Rid yourself of student loans without paying
When people talk about college affordability, they typically emphasize the front end: picking a school you can afford, finishing in four years, finding scholarships and avoiding excessive debt.
But there are also ways to make college more affordable on the back end.
If you're willing to be helpful after you graduate, a variety of government entities will help you pay back your student loans.
According to a guide put out by American Student Assistance, a nonprofit organization that helps college students and young adults manage money, the U.S. is crowded with organizations — mostly federal and state governments — that offer student loan forgiveness as an incentive, a way to persuade graduates to join the military or take their degrees and professional qualifications to an underserved group or geographic area.
To qualify, you generally need to do one of several things:
Serve your community — or someone else's.
Join AmeriCorps, and you may receive the Segal AmeriCorps Education Award, which pays up to the maximum Pell Grant award for the current year, for up to four years.
You have to sign up for this award before you start serving with AmeriCorps and successfully complete your term of service. Then you've got seven years to use your award, so you could put the money toward graduate or professional school if you don't already have student loans to repay.
The Peace Corps cancels 15% of volunteers' Perkins loans on the completion of each full year of service for the first and second year, and another 20% per year for the third and fourth years of service. Four years of service makes 70% of your Perkins loans go away, but only if you haven't consolidated them with other loans.
There are a lot of other ways to cancel or reduce Perkins loans, too.
Public defenders, child or family-service agency employees, firefighters, Head Start staff, school librarians and nurses are among the professions eligible for Perkins loan forgiveness.
Join the U.S. military.
The Army Student Loan Repayment program pays off either $1,500 or a third of your loans, whichever is greater. The Navy makes enlistees the same offer.
The National Guard Student Loan Repayment program is more generous, offering enlistees with "critical skills" $7,500 a year, or a maximum of $50,000, toward student loan repayment.
For a bigger payout, get a medical degree and serve as an officer in the armed forces, working in an area where the secretary of defense has declared a critical shortage. That's worth $20,000 a year toward your loans, for a maximum of $50,000.
The really big jackpot — in terms of Perkins student loans, at least — is available to those who serve in areas of imminent danger or hostile fire.
That's worth 50% of Perkins loan forgiveness if your active duty ended before Aug. 14, 2008, and 100% of Perkins loan forgiveness if your active duty includes or began after that date.
Get a professional degree and go where the other professionals aren't.
If you're willing to live in less central locations and serve less advantaged people, there are government and private organizations that will forgive big chunks of your student loans in return.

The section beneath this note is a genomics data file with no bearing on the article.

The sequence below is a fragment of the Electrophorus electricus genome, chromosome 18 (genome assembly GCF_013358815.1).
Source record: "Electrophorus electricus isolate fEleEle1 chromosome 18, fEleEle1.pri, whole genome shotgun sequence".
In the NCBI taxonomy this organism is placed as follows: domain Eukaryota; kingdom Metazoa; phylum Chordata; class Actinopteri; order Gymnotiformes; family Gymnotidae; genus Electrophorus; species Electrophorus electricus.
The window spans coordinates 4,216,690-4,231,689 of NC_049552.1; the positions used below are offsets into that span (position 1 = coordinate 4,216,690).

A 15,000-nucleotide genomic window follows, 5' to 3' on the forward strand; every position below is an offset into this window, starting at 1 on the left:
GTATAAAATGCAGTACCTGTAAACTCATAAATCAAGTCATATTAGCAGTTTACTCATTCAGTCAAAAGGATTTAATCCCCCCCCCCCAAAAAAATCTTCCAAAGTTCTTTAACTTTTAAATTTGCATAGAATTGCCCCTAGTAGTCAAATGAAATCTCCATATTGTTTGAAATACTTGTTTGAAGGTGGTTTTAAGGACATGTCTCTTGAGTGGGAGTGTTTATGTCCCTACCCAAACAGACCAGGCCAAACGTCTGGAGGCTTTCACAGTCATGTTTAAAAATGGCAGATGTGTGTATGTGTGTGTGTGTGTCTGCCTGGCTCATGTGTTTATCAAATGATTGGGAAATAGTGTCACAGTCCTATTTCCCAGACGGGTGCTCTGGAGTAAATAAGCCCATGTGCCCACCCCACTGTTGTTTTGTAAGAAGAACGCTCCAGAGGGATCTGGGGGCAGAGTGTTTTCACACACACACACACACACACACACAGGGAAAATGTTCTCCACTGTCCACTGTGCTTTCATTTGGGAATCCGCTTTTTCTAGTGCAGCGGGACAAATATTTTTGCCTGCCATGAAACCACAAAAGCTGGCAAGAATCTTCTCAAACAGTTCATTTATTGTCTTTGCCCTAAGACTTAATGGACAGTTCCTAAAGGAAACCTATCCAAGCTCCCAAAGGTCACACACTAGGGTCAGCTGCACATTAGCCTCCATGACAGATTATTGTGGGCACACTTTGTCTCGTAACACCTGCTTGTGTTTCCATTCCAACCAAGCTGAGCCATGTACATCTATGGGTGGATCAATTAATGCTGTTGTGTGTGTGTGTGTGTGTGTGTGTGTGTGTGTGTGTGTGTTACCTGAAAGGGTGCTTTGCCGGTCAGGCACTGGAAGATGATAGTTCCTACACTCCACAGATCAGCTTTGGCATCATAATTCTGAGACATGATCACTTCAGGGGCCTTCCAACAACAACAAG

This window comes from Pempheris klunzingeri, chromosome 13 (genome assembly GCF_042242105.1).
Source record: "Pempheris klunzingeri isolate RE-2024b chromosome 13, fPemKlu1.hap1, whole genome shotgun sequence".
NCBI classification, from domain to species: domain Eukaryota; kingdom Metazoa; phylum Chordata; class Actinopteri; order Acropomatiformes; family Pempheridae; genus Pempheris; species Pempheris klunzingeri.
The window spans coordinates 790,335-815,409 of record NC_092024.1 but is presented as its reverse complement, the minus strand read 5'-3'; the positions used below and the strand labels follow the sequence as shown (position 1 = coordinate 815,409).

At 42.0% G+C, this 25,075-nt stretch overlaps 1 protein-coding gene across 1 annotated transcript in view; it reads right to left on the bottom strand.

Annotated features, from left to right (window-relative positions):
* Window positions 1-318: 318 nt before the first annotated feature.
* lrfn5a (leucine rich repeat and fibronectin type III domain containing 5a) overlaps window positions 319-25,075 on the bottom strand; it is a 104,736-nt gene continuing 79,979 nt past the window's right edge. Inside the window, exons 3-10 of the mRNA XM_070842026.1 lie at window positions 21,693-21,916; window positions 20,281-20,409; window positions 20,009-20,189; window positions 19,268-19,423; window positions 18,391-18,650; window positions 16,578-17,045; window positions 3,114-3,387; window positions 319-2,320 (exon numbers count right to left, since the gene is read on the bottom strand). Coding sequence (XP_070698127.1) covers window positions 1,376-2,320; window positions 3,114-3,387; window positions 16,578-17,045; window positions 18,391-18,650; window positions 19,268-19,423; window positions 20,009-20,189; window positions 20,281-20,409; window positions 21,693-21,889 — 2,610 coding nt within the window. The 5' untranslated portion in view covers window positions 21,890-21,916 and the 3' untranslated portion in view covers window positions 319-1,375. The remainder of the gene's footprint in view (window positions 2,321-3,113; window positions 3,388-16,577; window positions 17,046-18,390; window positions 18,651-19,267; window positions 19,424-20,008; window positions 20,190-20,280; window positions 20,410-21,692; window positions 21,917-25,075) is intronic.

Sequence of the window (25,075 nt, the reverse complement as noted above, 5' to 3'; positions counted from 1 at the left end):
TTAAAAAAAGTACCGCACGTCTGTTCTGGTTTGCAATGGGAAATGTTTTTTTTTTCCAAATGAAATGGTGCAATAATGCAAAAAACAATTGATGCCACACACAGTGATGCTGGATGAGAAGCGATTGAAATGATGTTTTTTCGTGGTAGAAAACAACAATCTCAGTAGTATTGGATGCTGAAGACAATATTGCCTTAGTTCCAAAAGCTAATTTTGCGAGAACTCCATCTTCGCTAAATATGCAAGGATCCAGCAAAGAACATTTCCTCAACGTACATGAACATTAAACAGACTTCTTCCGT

Keep in mind that you will probably earn less than you might in a more mainstream position. From a financial point of view, consider the sum of forgiveness plus wages and other income as you weigh your options.
In medicine, if you come from a disadvantaged background and are willing to teach at a medical school for two years, that's worth $40,000 in loan forgiveness.
Commit to two years of providing medical or dental care to American Indian and Native Alaskan populations, and you might see your student loan debt reduced by $40,000.
The National Health Service Corps offers $60,000 in loan forgiveness to medical professionals who will work at high-need sites for two years, with additional loan forgiveness for those who sign on for longer stints. Researchers through the National Institutes of Health can get $35,000 a year in loan forgiveness.
Registered and advanced-practice nurses who work in areas of critical need may be eligible for 60% loan repayment in exchange for two years' service, or up to 85% repayment for three years' service.
Lawyers who want to be prosecutors or public defenders are eligible for up to $60,000 in loan repayment through the John R. Justice Student Loan Repayment Program.
Many states offer partial repayment for medical and other professionals who are willing to work in the areas where they need help.
Kentucky and North Dakota, for instance, will forgive loans for veterinarians who work primarily on large food animals. Minnesota will subsidize loans for veterinarians with rural, large-animal practices.
Florida wants nurses. Georgia and Kansas need doctors and nurses to practice rural medicine. North Dakota and Vermont need professionals in science, technology, engineering and math.
As you might expect, all these offers come with various terms and conditions.
Read more at https://www.saltmoney.org/Assets/PDFs/60-ways-to-get-rid-of-your-student-loans-without-paying-them.pdf.